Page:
Last week was particularly painful – I reviewed a $1,700 a month FindLaw site with pages carelessly duplicated. I looked at a firm paying $800 a month for SEO for a website without H1s. I analyzed a site with a $50,000 price tag (yes – four zeros) that didn’t have a robots.txt file. So, don’t get me wrong, there are plenty of self-proclaimed SEO “experts” who wouldn’t know the difference between a canonical tag and a fluffernutter. But The premise of this article assumes you can do a decent job weeding out the flagrant SEO charlatans and social media marketing consultants guaranteeing Pinterest followers will catapult you to the top of the search results and instead addresses the more important question:

How do you identify an advanced agency from those that are merely competent?

I’ve written a few times about how to vet an SEO provider…

…but I think those articles may be overthinking the key point.

To answer this question, I’m looking to the tactical focus of our engagements for large firms in heavily competitive markets. Once we’ve completed the Janitorial SEO phase – cleaning up all of the pre-existing technical, content, penalty and platform disasters – we move into a maintenance phase. And during this phase roughly 70% of a client’s investment goes towards linkbuilding. So its obvious to me…the only important question you need to ask when looking for a genuinely advanced agency:

Describe your most effective linkbuilding campaign over the past three months.

Know that there is no singular right answer to this question – but thematically you are listening for a few things.

  1. Creativity – effective linkbuilding entails a creative approach to stories, facts and opportunities to generate stories for a highly interested (and online) audience. You are looking for someone who can either generate a unique perspective commenting on existing stories, or, better yet, be active in actually generating the news. Fundamentally – listen for someone taking a creative angle on a story or even a unique approach to the content medium – infographics, video or unusual content.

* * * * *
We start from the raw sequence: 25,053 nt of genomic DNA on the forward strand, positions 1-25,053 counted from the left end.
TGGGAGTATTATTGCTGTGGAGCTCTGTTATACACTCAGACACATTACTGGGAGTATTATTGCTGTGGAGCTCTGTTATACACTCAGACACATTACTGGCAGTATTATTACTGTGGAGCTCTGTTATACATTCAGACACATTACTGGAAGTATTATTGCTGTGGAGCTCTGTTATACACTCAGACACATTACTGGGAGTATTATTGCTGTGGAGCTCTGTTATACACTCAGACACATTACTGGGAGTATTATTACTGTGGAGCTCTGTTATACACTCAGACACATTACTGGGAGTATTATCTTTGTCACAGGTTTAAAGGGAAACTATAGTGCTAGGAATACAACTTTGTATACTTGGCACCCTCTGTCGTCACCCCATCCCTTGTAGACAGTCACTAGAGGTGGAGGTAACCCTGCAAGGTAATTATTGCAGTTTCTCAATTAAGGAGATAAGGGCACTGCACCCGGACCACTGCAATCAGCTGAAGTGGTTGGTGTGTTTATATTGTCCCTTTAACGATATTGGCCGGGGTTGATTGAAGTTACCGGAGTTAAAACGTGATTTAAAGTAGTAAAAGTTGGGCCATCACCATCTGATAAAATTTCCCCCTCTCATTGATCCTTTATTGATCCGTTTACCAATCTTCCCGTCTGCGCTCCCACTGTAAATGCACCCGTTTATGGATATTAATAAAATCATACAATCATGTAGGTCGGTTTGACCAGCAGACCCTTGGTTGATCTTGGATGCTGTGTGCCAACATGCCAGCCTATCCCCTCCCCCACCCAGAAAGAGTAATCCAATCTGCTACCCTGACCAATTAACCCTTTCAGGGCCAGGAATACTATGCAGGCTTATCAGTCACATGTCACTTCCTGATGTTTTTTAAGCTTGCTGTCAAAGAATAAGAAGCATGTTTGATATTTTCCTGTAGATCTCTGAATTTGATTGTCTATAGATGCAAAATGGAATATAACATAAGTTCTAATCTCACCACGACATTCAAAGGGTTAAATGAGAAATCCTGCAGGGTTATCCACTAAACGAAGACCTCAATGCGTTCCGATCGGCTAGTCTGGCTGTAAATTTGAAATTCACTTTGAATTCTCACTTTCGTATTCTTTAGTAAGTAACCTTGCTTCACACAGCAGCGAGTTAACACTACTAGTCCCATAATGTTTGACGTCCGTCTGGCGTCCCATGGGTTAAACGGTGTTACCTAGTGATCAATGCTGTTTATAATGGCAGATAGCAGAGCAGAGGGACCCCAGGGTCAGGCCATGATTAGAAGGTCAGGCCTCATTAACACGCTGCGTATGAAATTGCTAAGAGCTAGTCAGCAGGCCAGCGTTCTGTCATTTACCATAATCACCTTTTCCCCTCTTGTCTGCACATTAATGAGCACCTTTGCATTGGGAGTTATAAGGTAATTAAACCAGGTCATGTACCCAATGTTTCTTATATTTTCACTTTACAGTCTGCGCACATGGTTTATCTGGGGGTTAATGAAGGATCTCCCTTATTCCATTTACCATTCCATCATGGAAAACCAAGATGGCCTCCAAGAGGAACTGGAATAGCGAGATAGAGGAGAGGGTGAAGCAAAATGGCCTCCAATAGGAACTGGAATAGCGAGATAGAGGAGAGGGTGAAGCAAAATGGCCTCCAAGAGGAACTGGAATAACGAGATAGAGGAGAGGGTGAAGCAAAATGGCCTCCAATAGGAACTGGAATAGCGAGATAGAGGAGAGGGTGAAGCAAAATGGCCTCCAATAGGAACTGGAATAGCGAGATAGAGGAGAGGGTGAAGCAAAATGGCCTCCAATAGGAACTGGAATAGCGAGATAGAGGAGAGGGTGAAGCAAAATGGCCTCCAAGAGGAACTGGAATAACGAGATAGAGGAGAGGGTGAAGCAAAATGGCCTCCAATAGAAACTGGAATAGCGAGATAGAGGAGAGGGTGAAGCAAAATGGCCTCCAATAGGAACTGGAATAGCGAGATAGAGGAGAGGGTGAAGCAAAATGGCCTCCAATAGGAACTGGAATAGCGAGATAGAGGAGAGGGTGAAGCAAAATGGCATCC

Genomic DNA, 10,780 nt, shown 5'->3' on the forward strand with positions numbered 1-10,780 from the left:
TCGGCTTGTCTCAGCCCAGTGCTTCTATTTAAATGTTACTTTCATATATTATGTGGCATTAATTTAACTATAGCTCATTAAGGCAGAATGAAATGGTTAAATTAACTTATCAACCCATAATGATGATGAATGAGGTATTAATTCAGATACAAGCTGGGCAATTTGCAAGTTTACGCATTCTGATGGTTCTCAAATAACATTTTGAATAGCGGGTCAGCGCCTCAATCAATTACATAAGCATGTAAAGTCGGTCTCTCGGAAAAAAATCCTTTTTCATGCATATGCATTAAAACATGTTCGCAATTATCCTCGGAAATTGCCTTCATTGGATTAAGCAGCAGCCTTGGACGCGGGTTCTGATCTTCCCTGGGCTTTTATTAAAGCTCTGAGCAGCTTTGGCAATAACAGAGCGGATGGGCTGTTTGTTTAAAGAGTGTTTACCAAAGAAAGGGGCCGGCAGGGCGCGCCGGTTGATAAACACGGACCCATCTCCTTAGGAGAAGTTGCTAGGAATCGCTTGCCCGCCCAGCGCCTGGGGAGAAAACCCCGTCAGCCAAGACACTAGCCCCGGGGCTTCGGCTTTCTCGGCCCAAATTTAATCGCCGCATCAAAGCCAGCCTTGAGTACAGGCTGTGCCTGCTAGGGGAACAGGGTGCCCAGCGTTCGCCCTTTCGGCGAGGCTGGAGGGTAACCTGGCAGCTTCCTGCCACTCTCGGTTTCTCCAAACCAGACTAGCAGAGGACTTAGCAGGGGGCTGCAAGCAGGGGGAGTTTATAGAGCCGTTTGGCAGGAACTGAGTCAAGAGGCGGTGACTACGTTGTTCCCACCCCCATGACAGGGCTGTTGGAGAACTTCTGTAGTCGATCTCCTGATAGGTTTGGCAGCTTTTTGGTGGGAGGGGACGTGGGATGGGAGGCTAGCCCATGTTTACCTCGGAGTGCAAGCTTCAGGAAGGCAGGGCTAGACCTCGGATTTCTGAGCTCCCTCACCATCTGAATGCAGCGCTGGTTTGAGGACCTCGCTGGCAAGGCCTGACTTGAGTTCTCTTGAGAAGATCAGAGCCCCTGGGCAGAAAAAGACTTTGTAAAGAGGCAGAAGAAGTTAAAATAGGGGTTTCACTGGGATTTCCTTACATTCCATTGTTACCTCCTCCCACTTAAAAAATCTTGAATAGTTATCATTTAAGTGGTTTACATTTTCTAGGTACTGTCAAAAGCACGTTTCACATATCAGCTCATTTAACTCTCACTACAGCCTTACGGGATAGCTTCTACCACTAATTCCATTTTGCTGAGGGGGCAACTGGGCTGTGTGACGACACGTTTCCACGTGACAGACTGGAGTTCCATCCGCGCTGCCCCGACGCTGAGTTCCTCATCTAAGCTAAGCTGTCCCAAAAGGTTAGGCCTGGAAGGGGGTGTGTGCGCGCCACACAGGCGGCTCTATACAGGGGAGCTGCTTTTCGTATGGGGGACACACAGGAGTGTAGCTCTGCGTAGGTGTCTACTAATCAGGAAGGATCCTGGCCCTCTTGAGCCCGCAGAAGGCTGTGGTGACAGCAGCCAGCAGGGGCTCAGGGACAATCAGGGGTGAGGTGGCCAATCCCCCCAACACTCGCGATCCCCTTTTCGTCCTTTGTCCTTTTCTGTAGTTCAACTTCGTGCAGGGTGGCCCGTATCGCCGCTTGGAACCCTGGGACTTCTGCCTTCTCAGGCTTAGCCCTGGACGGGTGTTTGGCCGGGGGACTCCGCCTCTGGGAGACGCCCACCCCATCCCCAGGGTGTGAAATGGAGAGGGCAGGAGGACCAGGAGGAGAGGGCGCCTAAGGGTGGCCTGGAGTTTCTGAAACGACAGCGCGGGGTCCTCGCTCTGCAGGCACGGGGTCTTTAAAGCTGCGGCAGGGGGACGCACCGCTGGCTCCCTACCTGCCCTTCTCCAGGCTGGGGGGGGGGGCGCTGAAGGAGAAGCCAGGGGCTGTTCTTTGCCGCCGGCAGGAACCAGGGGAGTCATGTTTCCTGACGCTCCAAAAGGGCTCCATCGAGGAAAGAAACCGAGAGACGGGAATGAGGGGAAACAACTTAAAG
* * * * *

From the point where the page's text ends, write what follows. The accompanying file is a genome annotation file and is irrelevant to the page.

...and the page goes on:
2. Collaboration – without a doubt, our most successful linkbuilding campaigns involve deep cooperation with our clients. They know their issues, stories and perspectives better than we do – and we facilitate creativity through brainstorming sessions that include the client directly.
  3. Outreach – great content alone is impotent if no one reads it. “Content is King” is one of the lies lazy SEOs tell their clients – shifting the responsibility of the failure of an SEO campaign to their clients for not blogging enough. (See SEO Regicide, Content the King is Dead for more.) Find an agency who is able to identify raving fans and has an outreach plan for reaching those raving fans through social, email, phone or even traditional PR. Our most recent linkbuilding coup included a $17,000 spend with a PR agency that generated stories and links from places like the New York Times, Forbes and the Wall Street Journal’s Law Bog, as well as 40 other sites.
  4. Timeliness – in many cases, great stories are fleeting – so being able to jump on issues, turn around content and execute on outreach quickly is extremely important.
  5. Failure – note that high-end linkbuilding isn’t guaranteed. At least half of the time efforts are going to fall flat. (And just 10%-20% of the time, agencies deliver a home run.) Experienced agencies know this and should prepare clients for this possibility.
  6. Variety – a strong, organic backlink profile is built through a variety of tactics; agencies who rely on a singular approach to linkbuilding are often walking you towards a penalty.

Of course, you want to avoid like the plague, agencies who promise links, guarantee links, offer to buy links, or suggest in any way that they have a simple, scaleable solution to a complex, unscalable challenge.

Don’t expect to be able to hire someone who can engage in advanced linkbuilding at $500 a month or even $2,000 a month. This is hard, creative, uncertain work – it requires experience, brainstorming, contacts, writing panache, timing and a heavy heavy dose of luck to be successful. It’s an ongoing process

Also note that some Big Box website and SEO vendors are able to easily slot your site into a network of domains they control to generate links back to you. This is flagrantly against Google’s best practices and I’ve dealt with more sites than I care to count where the Janitorial SEO phase has lasted for months as we’ve dug a site out from a penalty. BUT…currently these networks can be effective when implemented by the more crafty Big Box providers. Law firms pay for the value of these links through exorbitant “hosting” costs that run into the hundreds (or even thousands) of dollars a month, when the actual cost should be between $5 and $29. Note that this is a risky approach – my take is that it’s a matter of when, not if, the sites get burned. Additionally, leave the vendor, and those links will slowly disappear from your backlink profile – leaving your site impotent.